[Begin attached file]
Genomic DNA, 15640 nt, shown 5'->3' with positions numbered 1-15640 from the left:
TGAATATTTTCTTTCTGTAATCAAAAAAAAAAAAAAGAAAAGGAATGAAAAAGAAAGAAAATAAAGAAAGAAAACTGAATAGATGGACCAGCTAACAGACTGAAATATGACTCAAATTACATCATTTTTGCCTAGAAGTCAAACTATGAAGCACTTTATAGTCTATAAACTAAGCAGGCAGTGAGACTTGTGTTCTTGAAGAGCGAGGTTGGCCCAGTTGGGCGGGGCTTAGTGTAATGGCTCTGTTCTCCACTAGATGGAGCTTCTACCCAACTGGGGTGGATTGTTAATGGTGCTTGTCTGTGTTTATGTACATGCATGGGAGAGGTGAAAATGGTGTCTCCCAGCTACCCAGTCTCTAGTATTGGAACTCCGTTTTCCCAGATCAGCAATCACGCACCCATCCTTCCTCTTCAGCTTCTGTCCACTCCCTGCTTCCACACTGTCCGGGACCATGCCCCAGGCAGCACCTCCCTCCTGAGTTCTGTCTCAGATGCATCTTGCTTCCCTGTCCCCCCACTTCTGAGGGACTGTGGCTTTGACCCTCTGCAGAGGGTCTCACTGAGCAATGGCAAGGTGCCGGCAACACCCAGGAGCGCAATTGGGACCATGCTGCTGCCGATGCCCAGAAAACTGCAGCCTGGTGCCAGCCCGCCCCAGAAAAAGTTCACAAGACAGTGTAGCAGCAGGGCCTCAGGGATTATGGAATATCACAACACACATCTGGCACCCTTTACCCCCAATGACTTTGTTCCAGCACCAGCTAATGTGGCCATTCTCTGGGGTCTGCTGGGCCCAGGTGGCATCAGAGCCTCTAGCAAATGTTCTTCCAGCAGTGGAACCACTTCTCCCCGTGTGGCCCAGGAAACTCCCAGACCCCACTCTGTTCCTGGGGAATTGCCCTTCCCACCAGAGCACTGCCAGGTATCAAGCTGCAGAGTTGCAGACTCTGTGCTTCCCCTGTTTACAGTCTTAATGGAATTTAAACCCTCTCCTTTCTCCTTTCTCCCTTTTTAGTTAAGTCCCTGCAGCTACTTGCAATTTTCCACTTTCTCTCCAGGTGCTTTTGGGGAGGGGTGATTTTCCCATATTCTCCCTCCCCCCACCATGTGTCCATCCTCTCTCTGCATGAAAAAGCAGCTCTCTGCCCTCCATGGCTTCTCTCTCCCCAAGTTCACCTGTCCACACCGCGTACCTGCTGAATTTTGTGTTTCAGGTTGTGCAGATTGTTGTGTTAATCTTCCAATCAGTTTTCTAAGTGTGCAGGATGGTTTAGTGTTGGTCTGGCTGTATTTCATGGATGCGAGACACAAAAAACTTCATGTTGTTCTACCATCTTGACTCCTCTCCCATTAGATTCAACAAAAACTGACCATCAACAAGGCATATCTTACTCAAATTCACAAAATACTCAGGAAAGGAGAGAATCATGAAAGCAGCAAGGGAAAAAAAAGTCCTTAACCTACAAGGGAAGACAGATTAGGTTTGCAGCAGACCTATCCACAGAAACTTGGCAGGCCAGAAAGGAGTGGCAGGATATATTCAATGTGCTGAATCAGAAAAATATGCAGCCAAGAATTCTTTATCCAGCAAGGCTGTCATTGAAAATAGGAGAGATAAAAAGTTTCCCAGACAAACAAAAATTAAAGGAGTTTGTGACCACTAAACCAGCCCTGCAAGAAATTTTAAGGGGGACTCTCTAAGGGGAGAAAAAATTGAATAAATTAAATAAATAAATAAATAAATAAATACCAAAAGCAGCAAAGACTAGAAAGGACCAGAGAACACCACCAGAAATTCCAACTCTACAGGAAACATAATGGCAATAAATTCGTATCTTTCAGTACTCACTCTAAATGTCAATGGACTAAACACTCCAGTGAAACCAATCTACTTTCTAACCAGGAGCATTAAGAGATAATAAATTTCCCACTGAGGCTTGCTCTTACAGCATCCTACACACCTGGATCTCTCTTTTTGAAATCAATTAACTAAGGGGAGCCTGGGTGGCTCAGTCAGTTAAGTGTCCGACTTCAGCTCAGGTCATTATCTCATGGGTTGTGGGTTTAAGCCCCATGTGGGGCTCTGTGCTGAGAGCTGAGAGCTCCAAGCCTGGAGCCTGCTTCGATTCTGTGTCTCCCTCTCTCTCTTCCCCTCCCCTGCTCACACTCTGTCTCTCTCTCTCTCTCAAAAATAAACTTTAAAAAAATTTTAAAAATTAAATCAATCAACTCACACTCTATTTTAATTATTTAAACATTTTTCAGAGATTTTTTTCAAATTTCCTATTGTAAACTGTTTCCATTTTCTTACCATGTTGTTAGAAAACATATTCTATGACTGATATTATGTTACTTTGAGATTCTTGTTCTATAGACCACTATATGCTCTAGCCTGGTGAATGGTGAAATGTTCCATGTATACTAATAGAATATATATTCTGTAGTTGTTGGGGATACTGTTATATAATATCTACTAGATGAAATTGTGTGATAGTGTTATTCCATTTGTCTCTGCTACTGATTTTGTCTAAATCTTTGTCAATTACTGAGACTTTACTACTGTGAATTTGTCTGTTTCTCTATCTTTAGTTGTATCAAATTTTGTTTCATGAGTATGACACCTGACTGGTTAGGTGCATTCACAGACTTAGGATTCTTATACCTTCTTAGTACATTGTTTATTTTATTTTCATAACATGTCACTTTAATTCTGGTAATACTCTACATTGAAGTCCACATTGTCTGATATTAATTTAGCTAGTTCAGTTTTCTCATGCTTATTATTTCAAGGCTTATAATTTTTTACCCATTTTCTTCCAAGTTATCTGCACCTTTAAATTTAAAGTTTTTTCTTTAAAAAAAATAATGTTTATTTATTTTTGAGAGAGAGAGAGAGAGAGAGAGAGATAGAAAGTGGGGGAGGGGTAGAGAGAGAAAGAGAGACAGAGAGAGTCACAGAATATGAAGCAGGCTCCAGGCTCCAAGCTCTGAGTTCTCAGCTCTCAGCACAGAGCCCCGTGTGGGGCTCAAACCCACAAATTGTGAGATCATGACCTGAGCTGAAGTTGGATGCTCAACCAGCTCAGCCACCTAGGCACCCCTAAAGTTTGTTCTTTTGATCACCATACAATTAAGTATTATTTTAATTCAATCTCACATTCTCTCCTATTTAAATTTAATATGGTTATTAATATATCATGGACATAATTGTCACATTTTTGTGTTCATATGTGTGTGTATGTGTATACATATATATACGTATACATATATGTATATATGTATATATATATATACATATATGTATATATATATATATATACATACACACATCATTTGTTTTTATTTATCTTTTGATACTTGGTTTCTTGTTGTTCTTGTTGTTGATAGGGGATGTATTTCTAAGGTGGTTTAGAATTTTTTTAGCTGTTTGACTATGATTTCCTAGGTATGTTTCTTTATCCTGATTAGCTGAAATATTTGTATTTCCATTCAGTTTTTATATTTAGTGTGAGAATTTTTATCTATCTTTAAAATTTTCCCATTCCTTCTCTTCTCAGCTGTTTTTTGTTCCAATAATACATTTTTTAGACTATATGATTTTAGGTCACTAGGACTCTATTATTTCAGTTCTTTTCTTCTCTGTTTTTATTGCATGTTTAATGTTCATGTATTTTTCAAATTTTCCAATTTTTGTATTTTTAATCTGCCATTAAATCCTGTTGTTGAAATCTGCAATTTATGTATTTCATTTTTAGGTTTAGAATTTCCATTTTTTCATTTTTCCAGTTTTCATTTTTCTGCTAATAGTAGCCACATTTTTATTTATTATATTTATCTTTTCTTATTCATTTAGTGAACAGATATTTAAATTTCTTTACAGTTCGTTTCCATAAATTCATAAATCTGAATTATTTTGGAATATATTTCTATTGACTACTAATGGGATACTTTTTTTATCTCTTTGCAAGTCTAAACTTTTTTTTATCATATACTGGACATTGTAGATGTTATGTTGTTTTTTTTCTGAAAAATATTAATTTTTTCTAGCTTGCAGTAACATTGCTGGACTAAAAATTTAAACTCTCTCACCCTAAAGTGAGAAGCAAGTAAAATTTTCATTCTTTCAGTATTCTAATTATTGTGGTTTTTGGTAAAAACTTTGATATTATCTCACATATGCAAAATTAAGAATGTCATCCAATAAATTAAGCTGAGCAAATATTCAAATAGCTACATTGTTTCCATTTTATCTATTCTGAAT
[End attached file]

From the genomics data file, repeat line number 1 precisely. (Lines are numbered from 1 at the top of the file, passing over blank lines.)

Genomic DNA, 15640 nt, shown 5'->3' with positions numbered 1-15640 from the left: